Why size suddenly matters to ‘small squad’ Wolves boss Nuno

He swore by it for almost four years, but Nuno Espirito Santo has finally admitted Wolves need to get rid of their small squad philosophy.

Nuno Espirito Santo the head coach / manager of Wolverhampton Wanderers. (AMA)
Nuno Espirito Santo the head coach / manager of Wolverhampton Wanderers. (AMA)

The Portuguese had spoken so many times about the benefits of having fewer players than most Premier League clubs, and it made a lot of sense.

More harmony; everyone feeling they had an important role to play; nobody just dragging their heels wondering when the next game is going to come.

Things have changed, though, and Wolves are aiming to evolve.

Ahead of the 1-1 Black Country derby draw at Albion on Monday, Nuno said they must ‘plan in a different way and avoid some of the mistakes we’ve made’.

It was quite the statement, and one fans have been receptive towards. Everyone is in agreement about it, it seems.

But why exactly are they going down this route?

The most obvious factor, of course, is injuries. Wolves, quite frankly, have been decimated by them this campaign.

Raul Jimenez, Jonny Castro Otto and Pedro Neto, as has been well documented, have all had major problems.

Daniel Podence and Willy Boly have had recurring issues throughout the season, too, while Fernando Marcal has barely kicked a ball in old gold.

And as a result, the squad has been left well short – very much lacking in both creativity and solidity.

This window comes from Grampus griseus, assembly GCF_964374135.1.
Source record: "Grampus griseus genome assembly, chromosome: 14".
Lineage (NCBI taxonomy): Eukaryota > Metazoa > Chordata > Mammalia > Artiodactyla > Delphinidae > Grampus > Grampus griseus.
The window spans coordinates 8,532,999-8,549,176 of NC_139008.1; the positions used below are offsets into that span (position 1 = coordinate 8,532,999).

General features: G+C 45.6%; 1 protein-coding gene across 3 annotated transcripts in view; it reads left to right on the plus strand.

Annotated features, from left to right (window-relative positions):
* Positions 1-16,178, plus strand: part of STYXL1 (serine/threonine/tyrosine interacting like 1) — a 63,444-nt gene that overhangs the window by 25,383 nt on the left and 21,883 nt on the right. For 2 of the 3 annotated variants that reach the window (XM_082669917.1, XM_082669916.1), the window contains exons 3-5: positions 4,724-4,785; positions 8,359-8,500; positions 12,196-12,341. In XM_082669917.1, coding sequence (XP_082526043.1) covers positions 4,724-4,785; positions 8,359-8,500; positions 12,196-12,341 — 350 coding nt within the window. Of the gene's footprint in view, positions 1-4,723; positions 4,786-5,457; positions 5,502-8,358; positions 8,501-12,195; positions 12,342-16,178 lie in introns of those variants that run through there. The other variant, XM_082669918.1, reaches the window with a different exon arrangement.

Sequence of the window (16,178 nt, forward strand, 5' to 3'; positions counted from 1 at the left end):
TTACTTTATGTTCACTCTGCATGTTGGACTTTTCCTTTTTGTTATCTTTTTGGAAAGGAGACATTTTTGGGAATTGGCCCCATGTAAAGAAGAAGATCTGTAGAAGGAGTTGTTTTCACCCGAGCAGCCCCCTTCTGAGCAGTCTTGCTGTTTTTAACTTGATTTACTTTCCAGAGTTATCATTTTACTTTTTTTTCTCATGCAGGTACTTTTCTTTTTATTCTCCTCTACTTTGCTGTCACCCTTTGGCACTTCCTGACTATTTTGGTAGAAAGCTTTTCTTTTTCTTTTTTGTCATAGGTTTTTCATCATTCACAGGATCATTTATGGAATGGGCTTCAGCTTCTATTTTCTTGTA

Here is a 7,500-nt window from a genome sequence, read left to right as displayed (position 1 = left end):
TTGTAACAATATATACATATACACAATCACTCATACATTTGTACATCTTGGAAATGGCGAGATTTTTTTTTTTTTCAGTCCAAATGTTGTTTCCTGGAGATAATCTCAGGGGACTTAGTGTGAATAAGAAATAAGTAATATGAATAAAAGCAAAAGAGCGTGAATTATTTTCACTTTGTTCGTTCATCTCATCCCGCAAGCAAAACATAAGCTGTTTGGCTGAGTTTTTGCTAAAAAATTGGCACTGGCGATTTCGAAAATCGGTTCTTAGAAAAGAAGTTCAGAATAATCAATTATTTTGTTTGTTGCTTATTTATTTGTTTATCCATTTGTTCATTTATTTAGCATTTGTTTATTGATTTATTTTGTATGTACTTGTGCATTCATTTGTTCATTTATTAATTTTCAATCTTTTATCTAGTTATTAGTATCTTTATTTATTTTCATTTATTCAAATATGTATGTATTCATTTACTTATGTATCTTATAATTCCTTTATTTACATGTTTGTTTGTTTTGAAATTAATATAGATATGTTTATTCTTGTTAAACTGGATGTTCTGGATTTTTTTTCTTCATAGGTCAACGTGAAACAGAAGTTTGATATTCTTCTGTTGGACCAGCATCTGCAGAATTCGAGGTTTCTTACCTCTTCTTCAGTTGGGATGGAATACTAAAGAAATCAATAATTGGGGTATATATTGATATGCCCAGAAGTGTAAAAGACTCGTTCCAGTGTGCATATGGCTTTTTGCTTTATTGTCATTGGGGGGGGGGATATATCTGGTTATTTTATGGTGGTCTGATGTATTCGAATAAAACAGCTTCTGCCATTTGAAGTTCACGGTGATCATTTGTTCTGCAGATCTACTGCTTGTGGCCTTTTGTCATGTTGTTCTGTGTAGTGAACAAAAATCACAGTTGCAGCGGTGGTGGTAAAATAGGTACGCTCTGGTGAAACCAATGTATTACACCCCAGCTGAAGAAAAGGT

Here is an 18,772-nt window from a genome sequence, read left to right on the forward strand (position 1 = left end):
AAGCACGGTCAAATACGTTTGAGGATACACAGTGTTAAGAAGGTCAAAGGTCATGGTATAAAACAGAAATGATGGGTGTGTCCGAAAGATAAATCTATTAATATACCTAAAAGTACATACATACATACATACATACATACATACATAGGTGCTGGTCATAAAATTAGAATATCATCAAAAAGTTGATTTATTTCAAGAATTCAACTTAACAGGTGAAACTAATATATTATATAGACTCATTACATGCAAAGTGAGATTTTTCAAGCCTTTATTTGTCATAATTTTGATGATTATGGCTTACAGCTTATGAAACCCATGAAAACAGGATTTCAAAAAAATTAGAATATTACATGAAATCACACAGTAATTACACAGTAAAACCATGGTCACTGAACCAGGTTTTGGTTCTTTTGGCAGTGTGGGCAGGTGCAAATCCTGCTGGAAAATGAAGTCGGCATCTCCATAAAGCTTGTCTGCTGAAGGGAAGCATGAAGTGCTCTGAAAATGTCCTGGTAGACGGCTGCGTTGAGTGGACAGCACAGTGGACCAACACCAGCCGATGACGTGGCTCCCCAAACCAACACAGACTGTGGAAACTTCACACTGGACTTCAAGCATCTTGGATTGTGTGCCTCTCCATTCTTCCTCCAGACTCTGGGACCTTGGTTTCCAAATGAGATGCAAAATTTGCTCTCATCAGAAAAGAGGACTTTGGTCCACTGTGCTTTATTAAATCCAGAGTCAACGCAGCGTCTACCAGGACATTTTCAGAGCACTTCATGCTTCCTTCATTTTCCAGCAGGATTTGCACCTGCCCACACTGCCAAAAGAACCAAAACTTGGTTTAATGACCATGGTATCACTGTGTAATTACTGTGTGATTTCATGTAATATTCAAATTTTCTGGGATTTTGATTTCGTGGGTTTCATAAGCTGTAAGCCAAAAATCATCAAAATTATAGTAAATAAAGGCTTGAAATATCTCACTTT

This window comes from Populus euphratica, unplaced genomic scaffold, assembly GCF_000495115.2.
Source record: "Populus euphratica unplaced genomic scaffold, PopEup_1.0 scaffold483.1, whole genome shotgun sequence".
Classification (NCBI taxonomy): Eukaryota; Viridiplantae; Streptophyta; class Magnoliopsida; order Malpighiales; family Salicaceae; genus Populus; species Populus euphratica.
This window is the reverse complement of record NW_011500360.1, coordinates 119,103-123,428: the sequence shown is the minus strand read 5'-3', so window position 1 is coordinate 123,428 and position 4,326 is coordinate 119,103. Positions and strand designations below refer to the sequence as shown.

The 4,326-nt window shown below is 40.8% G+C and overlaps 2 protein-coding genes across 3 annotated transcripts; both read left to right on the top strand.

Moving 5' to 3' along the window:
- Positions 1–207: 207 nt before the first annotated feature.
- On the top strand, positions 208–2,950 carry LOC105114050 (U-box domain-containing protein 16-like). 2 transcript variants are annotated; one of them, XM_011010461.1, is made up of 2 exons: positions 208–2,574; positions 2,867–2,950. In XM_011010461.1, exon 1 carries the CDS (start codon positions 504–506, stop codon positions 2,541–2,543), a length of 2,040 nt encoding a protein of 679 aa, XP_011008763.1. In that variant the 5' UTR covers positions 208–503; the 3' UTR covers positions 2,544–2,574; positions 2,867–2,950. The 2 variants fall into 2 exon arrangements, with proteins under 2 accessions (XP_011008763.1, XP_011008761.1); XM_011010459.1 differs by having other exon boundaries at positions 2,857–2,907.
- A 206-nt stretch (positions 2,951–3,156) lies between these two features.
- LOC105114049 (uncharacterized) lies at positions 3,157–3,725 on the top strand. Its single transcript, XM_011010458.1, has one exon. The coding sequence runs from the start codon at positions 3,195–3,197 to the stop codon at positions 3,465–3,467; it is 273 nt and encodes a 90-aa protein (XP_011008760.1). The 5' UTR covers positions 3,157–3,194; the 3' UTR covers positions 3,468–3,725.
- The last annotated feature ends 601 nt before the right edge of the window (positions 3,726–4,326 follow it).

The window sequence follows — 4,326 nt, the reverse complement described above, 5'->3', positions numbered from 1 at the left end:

Youngsters Rayan Ait-Nouri and Fabio Silva have had to take on more prominent roles than Wolves, ideally, would have liked.

And as Nuno said himself, some of the others are not yet ready to play regularly.

Even without some of the injuries, though, you could argue this shift had been coming as another big thing to consider is fatigue.

Raul Jimenez of Wolverhampton Wanderers. (AMA)

Joao Moutinho, for example, played the most games of anyone in Europe last season after the run to the Europa League quarter-finals and although he is currently dealing with an ankle issue, the 34-year-old has made 41 appearances for club and country this term.

Skipper Conor Coady has been almost ever-present again as well. They must be feeling it.

There has not been enough competition for places either.

Accentuated by the injuries, of course, some players have almost been in the team by default at times this campaign.

They have kept their places because nobody has been fighting to take it off them.

So, with injuries, fatigue and a lack of competition all being there, Nuno knows it is time to act.

Given the way he spoke at the end of last season, it seemed as if a significant shift was going to happen then.

Wolves wanted to have more possession and dominate more games, but it did not happen.

It is always easier to say with the benefit of hindsight but, ultimately, the transfer activity last summer was not good enough.

Even at the time there were concerns about how young the signings were and how the focus was too much on the future.

But judging by what Nuno has said, Wolves have learned from that window and will avoid making the same mistakes this time around.

“We had a clear idea of trying to change the way we did things, to approach games differently and we were very positive about it,” said Nuno.

“As injuries happened we didn’t have the solutions to keep on going on the same plan. When I mention mistakes I realise more of that.

“We didn’t have the same options to keep on going to move forward with that idea.

“So we had to have a step back and regroup and go again.

“If we wanted to go for a new cycle like I mentioned, we should have prepared the squad better for the eventualities that can happen during the competition and we didn’t have that.”

It may have taken longer than some would have wanted, but the reality appears to have firmly hit home for Wolves.

They are going for a widely-used, more conventional approach and you cannot blame them.

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